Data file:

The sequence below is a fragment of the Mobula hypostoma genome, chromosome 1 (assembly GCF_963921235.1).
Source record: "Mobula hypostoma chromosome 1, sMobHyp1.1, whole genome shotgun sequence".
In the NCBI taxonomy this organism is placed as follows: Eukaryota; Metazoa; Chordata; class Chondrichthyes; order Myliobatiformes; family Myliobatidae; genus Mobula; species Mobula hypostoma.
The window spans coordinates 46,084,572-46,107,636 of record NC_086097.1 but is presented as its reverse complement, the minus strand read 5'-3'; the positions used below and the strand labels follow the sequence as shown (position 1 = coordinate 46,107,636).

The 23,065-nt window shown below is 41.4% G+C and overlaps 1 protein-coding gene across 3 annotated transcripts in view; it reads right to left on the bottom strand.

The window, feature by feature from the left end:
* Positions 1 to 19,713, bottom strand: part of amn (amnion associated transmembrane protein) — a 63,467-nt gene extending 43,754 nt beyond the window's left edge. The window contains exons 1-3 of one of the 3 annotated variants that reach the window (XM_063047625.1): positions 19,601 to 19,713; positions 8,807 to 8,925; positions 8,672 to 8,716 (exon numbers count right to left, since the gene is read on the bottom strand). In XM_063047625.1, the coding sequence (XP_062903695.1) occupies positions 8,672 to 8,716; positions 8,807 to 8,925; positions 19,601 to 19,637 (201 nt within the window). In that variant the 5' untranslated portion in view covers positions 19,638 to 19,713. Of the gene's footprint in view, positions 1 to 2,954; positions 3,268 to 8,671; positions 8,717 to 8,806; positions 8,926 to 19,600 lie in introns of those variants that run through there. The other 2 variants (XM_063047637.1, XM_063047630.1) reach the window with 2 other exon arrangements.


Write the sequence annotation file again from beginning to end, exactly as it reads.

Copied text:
The sequence below is a fragment of the Mobula hypostoma genome, chromosome 1 (assembly GCF_963921235.1).
Source record: "Mobula hypostoma chromosome 1, sMobHyp1.1, whole genome shotgun sequence".
In the NCBI taxonomy this organism is placed as follows: Eukaryota; Metazoa; Chordata; class Chondrichthyes; order Myliobatiformes; family Myliobatidae; genus Mobula; species Mobula hypostoma.
The window spans coordinates 46,084,572-46,107,636 of record NC_086097.1 but is presented as its reverse complement, the minus strand read 5'-3'; the positions used below and the strand labels follow the sequence as shown (position 1 = coordinate 46,107,636).

The 23,065-nt window shown below is 41.4% G+C and overlaps 1 protein-coding gene across 3 annotated transcripts in view; it reads right to left on the bottom strand.

The window, feature by feature from the left end:
* Positions 1 to 19,713, bottom strand: part of amn (amnion associated transmembrane protein) — a 63,467-nt gene extending 43,754 nt beyond the window's left edge. The window contains exons 1-3 of one of the 3 annotated variants that reach the window (XM_063047625.1): positions 19,601 to 19,713; positions 8,807 to 8,925; positions 8,672 to 8,716 (exon numbers count right to left, since the gene is read on the bottom strand). In XM_063047625.1, the coding sequence (XP_062903695.1) occupies positions 8,672 to 8,716; positions 8,807 to 8,925; positions 19,601 to 19,637 (201 nt within the window). In that variant the 5' untranslated portion in view covers positions 19,638 to 19,713. Of the gene's footprint in view, positions 1 to 2,954; positions 3,268 to 8,671; positions 8,717 to 8,806; positions 8,926 to 19,600 lie in introns of those variants that run through there. The other 2 variants (XM_063047637.1, XM_063047630.1) reach the window with 2 other exon arrangements.